The Heritage Corner, Springhill Record

November 16, 2005

Nov. 16, 2005 – Year of the Veteran

This being the year of the Veteran and with Nov. 11 th fast approaching I thought I would devote this column to the men and women of Springhill who have fought for our freedom.

At the start of World War 1 the men and boys of Springhill lined up to enlist. The first contingent of men to go overseas in August of that year saw 9 Officers and one hundred twenty eight men from Springhill. About five hundred men in all went over from here which was the second largest percentage per capita in Canada . Seventy –Six of these men never returned from the war.

During this time the YMCA building which sat on the corner of Main St. and Junction Rd. was used as a temporary military station. A part of the 106 th regiment was mobilized in Springhill. The Anglican Parish Hall, across the road, was used as mess quarters and the men were billeted upstairs. An armed patrolman marched between the two places.

Some of the men from Springhill were awarded decorations for bravery. Harry Danson was the first Canadian to be awarded a medal. He was given the Distinguished Conduct Metal (DCM). Ernest Cooper, Alfred Archibald, Archie Potter and Harry Davies were also given the DCM.

The Military Medal (MM) was awarded to Harry Davies, James Maddison, James McCallum, Harold Simpson (Bar), William Littler, William Leggett (Bar), Hector Bryan, Michael Cameron, Rod McDonald, George Lysaght, Fred Brown.

Military Cross (MC) went to R.R. Murray (Bar) and Charles Allbon who was given his medal at the front.

Distinguished Flying Cross (DFC) to Frank McLellan

Victoria Cross (VC) to Peter Robertson

George Medal to Thomas Corkin

After World War 1, a War Memorial was erected on the corner of Main Street and Junction Road . It was unveiled in 1929 with the names of those who had given their lives for the freedom of others.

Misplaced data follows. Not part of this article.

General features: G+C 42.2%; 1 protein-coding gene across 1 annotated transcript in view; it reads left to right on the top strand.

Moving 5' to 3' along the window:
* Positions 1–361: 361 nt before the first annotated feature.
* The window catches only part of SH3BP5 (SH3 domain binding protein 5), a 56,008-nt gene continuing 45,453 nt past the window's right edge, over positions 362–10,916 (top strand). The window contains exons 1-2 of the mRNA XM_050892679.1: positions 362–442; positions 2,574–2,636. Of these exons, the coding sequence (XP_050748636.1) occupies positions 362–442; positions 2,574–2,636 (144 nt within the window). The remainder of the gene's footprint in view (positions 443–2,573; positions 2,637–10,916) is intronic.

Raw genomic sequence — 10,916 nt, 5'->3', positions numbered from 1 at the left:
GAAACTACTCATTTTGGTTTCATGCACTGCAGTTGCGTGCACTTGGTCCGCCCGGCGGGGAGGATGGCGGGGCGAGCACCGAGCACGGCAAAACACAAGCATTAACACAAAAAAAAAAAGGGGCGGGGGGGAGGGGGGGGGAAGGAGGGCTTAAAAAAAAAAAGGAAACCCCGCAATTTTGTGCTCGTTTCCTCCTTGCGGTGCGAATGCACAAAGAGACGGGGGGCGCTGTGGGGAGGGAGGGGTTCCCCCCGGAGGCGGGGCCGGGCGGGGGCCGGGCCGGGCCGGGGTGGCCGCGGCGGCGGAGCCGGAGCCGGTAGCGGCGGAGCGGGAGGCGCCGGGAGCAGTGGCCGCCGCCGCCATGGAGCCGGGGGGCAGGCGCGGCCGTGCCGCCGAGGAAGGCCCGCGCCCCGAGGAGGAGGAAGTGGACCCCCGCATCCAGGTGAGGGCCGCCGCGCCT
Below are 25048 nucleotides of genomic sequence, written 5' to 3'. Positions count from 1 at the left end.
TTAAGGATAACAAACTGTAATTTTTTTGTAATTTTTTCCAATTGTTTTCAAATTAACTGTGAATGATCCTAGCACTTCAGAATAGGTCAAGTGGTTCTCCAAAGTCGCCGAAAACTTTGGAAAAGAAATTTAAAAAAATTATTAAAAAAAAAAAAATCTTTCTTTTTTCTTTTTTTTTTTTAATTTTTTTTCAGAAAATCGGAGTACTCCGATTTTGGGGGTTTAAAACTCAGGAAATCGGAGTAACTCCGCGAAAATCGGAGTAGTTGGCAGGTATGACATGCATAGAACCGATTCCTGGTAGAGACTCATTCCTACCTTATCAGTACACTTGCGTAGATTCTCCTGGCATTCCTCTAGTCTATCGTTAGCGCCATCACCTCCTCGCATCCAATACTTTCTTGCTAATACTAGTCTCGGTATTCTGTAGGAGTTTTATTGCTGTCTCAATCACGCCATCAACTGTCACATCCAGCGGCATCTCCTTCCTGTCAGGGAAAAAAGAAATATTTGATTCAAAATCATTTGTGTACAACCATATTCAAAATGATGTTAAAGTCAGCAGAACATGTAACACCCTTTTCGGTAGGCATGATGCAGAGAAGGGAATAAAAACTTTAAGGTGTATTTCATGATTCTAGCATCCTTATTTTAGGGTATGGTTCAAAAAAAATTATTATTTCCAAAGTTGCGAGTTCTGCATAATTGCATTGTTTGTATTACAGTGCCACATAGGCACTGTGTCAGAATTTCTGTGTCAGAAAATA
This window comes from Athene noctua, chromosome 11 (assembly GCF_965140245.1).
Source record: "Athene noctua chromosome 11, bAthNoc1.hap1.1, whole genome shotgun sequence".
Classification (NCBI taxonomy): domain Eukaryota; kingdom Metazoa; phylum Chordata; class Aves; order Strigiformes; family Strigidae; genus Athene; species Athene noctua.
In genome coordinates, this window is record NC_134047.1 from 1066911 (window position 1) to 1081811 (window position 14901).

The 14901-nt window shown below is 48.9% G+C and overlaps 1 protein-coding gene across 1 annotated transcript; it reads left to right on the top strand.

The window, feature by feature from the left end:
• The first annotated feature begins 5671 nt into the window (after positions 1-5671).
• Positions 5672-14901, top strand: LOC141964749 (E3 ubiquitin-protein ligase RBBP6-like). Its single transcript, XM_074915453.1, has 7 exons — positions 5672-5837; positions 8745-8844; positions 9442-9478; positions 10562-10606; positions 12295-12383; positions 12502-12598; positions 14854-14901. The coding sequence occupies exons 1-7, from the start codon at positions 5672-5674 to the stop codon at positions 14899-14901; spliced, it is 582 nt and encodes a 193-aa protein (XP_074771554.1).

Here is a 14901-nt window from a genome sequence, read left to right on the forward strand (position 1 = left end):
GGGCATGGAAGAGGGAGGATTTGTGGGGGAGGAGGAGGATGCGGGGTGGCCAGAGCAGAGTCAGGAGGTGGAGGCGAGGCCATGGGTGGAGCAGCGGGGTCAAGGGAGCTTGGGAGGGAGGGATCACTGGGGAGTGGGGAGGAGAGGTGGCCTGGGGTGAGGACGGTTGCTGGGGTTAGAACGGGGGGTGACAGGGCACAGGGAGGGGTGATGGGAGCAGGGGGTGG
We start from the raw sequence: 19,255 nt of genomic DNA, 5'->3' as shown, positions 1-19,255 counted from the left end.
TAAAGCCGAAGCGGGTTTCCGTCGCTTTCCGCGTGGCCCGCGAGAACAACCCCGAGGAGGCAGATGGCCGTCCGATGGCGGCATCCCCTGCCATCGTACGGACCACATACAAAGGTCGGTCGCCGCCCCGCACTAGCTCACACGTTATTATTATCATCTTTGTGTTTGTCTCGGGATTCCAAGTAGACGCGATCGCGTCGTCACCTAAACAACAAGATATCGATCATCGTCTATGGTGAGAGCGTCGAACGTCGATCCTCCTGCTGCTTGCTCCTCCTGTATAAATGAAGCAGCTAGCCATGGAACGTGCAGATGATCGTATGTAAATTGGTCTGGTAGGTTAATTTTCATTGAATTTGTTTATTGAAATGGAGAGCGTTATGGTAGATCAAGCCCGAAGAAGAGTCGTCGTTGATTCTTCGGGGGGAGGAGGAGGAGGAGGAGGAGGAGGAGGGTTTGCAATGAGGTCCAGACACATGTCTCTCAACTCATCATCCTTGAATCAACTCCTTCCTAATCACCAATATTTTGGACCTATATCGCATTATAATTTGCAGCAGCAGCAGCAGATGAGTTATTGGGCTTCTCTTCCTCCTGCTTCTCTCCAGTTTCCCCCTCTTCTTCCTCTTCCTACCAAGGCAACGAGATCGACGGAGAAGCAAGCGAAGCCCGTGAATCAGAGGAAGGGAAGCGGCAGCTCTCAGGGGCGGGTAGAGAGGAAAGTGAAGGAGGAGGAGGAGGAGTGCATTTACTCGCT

During World War 2, Springhill had the largest percentage of men from any Canadian town, to enlist. This was even when one local recruiting office had a sign that said “If you are a Springhill Miner you are needed in the mines, not in the army”. Among those who enlisted were two Springhill women; Betty Killen joined the Royal Canadian Air force Women’s Division and Ruth (Fawcett) Harrison joined the Royal Canadian Medical Corps as a nurse and went overseas in 1943.

Tony Condy was the first Canadian to receive a medal in the Second World War. He received the British Empire medal.

Five men from Springhill were taken prisoner of war: Murray Cottenden, Wes Fraser, Lloyd Roblee, Jack Russell and Theodore Joseph Hibberts.

Harry Ward was injured during the war and became a paraplegic. He founded the Canadian Paraplegic Association and worked tirelessly for the association until his death.

Of the men from Springhill who enlisted three of them were Padres – Raymond Cummingham, George Hatton and Harold Graven. The Ottawa Journal ran an article on Padre Harold Graven RCN telling of how you would see him riding a motor bike up and down the invasion coast between the bases to get to the places they needed a padre.

Fifty four Springhillers lost their lives in World War 11 and their names were added to the War Memorial.

A Red Cross Ambulance was sent overseas, during the Second World War by two Springhillers – Dr. Harold Simpson and Harry Fox.

In 1944 there was a frigate commissioned and named after the Town of Springhill .

During the Korean Campaign two more Springhillers lost their lives. They were: Donald Spence and Ralph E. Turnball.